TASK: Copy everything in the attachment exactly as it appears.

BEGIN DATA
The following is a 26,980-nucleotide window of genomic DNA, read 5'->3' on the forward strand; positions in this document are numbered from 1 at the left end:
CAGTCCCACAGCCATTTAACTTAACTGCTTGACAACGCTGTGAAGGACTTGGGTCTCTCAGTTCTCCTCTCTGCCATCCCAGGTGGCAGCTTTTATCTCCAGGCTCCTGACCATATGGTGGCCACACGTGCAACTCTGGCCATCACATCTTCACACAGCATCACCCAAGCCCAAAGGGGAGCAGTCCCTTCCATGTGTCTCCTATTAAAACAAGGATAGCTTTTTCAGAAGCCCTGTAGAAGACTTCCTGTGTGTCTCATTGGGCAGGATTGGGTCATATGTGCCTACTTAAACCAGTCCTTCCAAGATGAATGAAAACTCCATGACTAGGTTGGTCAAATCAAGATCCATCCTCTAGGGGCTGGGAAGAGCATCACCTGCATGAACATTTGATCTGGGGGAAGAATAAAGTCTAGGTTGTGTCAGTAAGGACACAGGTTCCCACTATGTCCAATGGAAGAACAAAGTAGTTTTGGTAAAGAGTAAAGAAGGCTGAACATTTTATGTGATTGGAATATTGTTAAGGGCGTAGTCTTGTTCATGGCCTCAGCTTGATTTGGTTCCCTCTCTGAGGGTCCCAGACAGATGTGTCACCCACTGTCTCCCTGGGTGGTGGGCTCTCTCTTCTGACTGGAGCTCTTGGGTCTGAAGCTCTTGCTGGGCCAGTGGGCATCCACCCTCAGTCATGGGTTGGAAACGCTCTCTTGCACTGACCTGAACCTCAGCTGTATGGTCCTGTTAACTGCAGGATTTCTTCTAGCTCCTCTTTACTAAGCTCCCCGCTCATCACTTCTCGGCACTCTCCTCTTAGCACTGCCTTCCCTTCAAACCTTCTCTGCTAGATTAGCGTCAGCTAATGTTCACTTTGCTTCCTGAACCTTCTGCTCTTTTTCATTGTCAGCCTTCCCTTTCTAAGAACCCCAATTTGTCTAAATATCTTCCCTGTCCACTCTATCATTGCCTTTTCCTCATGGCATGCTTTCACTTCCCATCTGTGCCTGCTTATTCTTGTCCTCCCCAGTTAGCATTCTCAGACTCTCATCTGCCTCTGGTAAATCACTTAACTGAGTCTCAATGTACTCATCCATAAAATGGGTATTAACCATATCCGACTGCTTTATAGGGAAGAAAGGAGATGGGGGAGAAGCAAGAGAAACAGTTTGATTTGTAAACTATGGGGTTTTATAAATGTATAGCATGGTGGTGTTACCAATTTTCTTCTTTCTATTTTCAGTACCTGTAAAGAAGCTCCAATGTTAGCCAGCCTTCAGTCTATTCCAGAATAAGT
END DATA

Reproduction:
The following is a 26,980-nucleotide window of genomic DNA, read 5'->3' on the forward strand; positions in this document are numbered from 1 at the left end:
CAGTCCCACAGCCATTTAACTTAACTGCTTGACAACGCTGTGAAGGACTTGGGTCTCTCAGTTCTCCTCTCTGCCATCCCAGGTGGCAGCTTTTATCTCCAGGCTCCTGACCATATGGTGGCCACACGTGCAACTCTGGCCATCACATCTTCACACAGCATCACCCAAGCCCAAAGGGGAGCAGTCCCTTCCATGTGTCTCCTATTAAAACAAGGATAGCTTTTTCAGAAGCCCTGTAGAAGACTTCCTGTGTGTCTCATTGGGCAGGATTGGGTCATATGTGCCTACTTAAACCAGTCCTTCCAAGATGAATGAAAACTCCATGACTAGGTTGGTCAAATCAAGATCCATCCTCTAGGGGCTGGGAAGAGCATCACCTGCATGAACATTTGATCTGGGGGAAGAATAAAGTCTAGGTTGTGTCAGTAAGGACACAGGTTCCCACTATGTCCAATGGAAGAACAAAGTAGTTTTGGTAAAGAGTAAAGAAGGCTGAACATTTTATGTGATTGGAATATTGTTAAGGGCGTAGTCTTGTTCATGGCCTCAGCTTGATTTGGTTCCCTCTCTGAGGGTCCCAGACAGATGTGTCACCCACTGTCTCCCTGGGTGGTGGGCTCTCTCTTCTGACTGGAGCTCTTGGGTCTGAAGCTCTTGCTGGGCCAGTGGGCATCCACCCTCAGTCATGGGTTGGAAACGCTCTCTTGCACTGACCTGAACCTCAGCTGTATGGTCCTGTTAACTGCAGGATTTCTTCTAGCTCCTCTTTACTAAGCTCCCCGCTCATCACTTCTCGGCACTCTCCTCTTAGCACTGCCTTCCCTTCAAACCTTCTCTGCTAGATTAGCGTCAGCTAATGTTCACTTTGCTTCCTGAACCTTCTGCTCTTTTTCATTGTCAGCCTTCCCTTTCTAAGAACCCCAATTTGTCTAAATATCTTCCCTGTCCACTCTATCATTGCCTTTTCCTCATGGCATGCTTTCACTTCCCATCTGTGCCTGCTTATTCTTGTCCTCCCCAGTTAGCATTCTCAGACTCTCATCTGCCTCTGGTAAATCACTTAACTGAGTCTCAATGTACTCATCCATAAAATGGGTATTAACCATATCCGACTGCTTTATAGGGAAGAAAGGAGATGGGGGAGAAGCAAGAGAAACAGTTTGATTTGTAAACTATGGGGTTTTATAAATGTATAGCATGGTGGTGTTACCAATTTTCTTCTTTCTATTTTCAGTACCTGTAAAGAAGCTCCAATGTTAGCCAGCCTTCAGTCTATTCCAGAATAAGT